The University of Houston Libraries event, LinkedIn at the Library, received honorable mention in the 2018 Texas Library Association (TLA) Branding Iron Awards community engagement category.
LinkedIn at the Library began as a microgrant project in 2013 and has since continued each semester. The goal of the event is to help UH students successfully use the networking platform in their career search. Now coordinated by the Libraries’ Campus Engagement Committee, LinkedIn at the Library connects staff from the Libraries and University Career Services with students to improve their LinkedIn profiles and online networking skills. “Through excellent collaboration and promotion, LinkedIn at the Library has increased in popularity on campus, empowering students to create the best online presence possible,” said dean Lisa German.
The TLA Branding Iron Awards recognize the inspiring and creative work of libraries across the state in marketing of services, programs, and events. The community engagement category highlights programming or events designed to meet community needs done in partnership with other organizations inside or outside of the library facilities, and participation in organizations and groups that positively impact the community.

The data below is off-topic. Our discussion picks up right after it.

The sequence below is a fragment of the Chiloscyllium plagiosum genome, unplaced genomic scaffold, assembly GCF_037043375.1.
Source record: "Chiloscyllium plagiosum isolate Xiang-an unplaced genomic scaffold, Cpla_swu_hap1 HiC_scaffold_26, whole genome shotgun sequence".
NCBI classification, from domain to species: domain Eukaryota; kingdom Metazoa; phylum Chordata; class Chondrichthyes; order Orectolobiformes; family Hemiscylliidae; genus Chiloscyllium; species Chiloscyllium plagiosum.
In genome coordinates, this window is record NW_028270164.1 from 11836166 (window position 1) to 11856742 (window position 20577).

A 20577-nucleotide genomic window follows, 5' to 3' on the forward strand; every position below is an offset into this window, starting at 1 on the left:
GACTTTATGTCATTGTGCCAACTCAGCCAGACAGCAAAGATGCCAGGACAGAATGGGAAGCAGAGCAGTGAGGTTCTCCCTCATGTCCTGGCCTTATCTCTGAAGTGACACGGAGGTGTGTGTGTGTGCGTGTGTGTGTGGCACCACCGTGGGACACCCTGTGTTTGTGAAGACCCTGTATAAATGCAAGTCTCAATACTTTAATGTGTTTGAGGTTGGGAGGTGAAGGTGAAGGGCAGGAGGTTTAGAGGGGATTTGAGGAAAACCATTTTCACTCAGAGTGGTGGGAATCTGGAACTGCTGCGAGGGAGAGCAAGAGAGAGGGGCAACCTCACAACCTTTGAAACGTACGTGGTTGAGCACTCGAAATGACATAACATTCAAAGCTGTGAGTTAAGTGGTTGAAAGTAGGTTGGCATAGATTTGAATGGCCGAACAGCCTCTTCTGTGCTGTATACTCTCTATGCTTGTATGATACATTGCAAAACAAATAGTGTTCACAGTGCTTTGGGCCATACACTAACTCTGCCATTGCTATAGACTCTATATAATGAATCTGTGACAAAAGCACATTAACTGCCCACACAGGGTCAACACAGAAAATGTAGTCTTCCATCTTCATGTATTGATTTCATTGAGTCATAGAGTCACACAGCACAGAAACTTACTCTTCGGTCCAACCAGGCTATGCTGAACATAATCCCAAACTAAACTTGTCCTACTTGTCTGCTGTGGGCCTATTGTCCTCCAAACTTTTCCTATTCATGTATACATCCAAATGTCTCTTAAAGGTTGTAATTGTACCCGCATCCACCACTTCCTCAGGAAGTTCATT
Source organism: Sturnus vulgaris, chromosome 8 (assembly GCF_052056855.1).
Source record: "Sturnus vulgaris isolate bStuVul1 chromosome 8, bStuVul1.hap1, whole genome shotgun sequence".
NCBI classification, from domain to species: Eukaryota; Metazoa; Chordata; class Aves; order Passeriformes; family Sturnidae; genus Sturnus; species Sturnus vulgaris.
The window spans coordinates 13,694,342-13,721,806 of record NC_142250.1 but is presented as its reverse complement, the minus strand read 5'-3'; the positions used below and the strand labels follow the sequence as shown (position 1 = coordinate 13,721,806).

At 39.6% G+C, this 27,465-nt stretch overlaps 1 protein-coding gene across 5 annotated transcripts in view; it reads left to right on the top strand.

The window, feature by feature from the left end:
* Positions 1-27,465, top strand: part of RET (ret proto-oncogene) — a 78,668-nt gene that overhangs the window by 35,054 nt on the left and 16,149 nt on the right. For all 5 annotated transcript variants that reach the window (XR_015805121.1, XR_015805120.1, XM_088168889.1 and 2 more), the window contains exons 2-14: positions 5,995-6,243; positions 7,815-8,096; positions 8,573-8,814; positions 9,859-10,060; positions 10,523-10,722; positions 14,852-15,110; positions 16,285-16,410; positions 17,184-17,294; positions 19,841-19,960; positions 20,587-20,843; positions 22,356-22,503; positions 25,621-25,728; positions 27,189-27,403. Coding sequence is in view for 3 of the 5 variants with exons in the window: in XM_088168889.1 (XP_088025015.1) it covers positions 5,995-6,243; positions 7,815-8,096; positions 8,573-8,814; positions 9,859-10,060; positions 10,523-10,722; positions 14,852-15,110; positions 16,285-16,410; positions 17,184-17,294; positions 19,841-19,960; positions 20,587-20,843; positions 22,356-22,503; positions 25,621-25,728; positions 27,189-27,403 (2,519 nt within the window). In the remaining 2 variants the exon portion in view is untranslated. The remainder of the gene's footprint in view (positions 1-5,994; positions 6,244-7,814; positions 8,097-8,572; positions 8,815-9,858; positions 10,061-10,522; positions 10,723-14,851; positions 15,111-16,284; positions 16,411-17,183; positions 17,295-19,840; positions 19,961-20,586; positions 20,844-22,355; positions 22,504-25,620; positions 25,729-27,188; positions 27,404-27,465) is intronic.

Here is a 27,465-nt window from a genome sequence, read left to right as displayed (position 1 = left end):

Patrons gathered at the Honors College Commons in the MD Anderson Library for the Rare Books Collections White Glove Salon this week to engage with selected treasures from the collection alongside artists’ works which they inspired.
Dean of Libraries Lisa German welcomed attendees, along with the event co-host Leigh Owen, who is a member of the Libraries Dean’s Campaign Committee and Cabinet supporting the Rare Books Collections. Christian Kelleher, head of UH Special Collections, read the proclamation by Mayor Sylvester Turner which designated April 18, 2018 as University of Houston Libraries Rare Books Day. Curator Julie Grob introduced the collection.
UH Special Collections currently preserves more than 106,000 rare books, ranging from medieval manuscripts to contemporary artists’ books, as well as over 2,000 periodicals. The Rare Books Collections focus on rare Bibles, British and American literature, Houston and Texas history, Hispanic literature and history, LGBT literature and history, as well as fine press books.
The Rare Books Collections support scholarship and student success by serving as tools for hands-on discovery, original research, and the development of critical thinking skills. Materials are not only available to UH students and researchers, but to the community beyond the campus as well. Anyone can visit the Special Collections Reading Room to view the treasures in person.